Krispy Kreme, which announced plans this week to give a free donut to everyone who receives a free COVID-19 injection, is defending itself against some naysayers who think the gift could have unintended consequences.
The donut chain’s well-intentioned (and literally sweet) incentive sparked a social media backlash, with everyone from doctors to comedians pointing out that obesity, which is rampant in the US, is also a category. main risk for coronavirus. Plus, there’s a history of big brands offering generous specials that end up being costly mistakes.
Krispy Kreme offers free donuts to anyone who has been vaccinated. Which is great news for anyone who has received the vaccine but still wishes to die.
– Stephen Colbert (@StephenAtHome) March 23, 2021
However, CEO Mike Tattersfield defended his company’s intentions in an interview with Yahoo Finance Live on Friday. “We are a candy company [and] if people don’t want to visit a donut shop, they don’t have to. “
Refuting the growing criticism, Tattersfield added that if “people who want to get a vaccine, if they decide to combine a Krispy Kreme truck [for] a donut, they can. This is how we see it … generosity. “
Last March, Krispy Kreme launched a similar initiative in response to the pandemic. It allowed all healthcare workers to receive a free dozen of its original glazed donut. Tattersfield says the initiatives have been well received by the community.
‘We pay the bill’
“I leave a lot of donuts to the health system. They are very grateful, given the days they have to work … people are always looking for a little break. It’s okay,” he said.
These initiatives are just a few of those offered by Krispy Kreme, raising the question of whether the company is giving away more than it is receiving.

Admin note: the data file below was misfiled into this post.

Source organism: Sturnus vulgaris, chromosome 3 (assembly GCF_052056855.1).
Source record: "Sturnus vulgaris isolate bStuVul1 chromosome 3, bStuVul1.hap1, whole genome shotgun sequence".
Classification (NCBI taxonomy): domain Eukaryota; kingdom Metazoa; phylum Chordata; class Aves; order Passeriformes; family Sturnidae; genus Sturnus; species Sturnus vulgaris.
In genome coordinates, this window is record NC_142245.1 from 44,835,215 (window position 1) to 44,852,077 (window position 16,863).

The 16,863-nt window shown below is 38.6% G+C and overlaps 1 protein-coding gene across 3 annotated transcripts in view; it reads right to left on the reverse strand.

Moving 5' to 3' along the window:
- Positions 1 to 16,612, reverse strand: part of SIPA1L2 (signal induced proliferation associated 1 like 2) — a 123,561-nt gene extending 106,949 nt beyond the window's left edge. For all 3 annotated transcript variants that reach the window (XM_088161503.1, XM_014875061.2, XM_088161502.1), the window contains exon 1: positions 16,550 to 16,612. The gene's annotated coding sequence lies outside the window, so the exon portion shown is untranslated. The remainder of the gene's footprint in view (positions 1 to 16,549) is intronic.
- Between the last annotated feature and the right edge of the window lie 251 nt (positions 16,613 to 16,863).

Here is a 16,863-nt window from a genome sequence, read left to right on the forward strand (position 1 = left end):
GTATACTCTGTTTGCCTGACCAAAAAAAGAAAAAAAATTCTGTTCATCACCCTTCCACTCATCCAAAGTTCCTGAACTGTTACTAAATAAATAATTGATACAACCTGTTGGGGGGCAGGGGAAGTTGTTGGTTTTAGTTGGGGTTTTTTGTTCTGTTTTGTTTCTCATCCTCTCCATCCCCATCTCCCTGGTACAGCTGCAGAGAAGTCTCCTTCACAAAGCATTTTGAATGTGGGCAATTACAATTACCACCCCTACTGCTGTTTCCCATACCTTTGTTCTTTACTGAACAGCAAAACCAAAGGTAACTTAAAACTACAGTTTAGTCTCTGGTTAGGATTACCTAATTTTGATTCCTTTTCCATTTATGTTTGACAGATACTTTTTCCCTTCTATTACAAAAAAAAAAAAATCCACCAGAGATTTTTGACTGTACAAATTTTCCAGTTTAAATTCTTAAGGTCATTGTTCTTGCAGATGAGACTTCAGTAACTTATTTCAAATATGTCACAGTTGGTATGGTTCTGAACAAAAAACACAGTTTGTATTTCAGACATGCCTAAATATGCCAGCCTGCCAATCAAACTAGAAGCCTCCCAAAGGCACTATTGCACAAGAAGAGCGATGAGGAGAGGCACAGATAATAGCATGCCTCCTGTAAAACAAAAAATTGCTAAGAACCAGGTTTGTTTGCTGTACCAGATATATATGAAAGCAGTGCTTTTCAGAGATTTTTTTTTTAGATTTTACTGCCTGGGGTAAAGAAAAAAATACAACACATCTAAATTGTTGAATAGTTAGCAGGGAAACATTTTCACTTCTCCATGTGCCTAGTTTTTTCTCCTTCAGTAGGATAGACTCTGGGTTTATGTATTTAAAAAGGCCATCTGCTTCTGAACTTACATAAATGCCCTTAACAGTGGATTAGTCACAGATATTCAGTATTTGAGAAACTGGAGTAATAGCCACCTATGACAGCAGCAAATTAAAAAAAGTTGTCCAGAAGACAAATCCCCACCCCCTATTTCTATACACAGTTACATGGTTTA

However, Tattersfield insisted that the giveaways are attracting more customers than anticipated to his stores. In 2020, Krispy Kreme’s same-store sales surged amid the pandemic: Although closures slowed foot traffic, those losses have been largely offset by hungry shoppers looking for bargains. That momentum has continued this year, the CEO said.
“Last year, we gave away 30 million donuts … we didn’t go into the year thinking we were going to make 30 million donuts as gifts.”
However, “our franchisees have been great partners with us and have also benefited along the way,” Tattersfield added. As for who pays the bill to reconcile that, corporate headquarters does.
“We have always raised funds and had some kind of giving back to the community. Most of the United States is a company-owned system, so we pay the bill,” he explained.
In the meantime, Tattersfield is confident that these generous incentives will not spoil the company’s bottom line, as some other brands have found themselves on the wrong side of gifts. Krispy Kreme doesn’t carry any insurance for too many gifts, he said.
And the business may be headed for an even bigger year in sales if customers are lured in by the prospect of a free donut every day of the year.
According to Tattersfiled’s logic, some healthcare workers will come and “ask for five dozen donuts, or ten dozen donuts even sometimes. However, eventually, they will” start paying for it themselves. “
None of the donut chain sponsors are trying to “beat the system or anything like that,” the CEO said. “We just focus on doing the generosity. That’s Krispy Kreme.”
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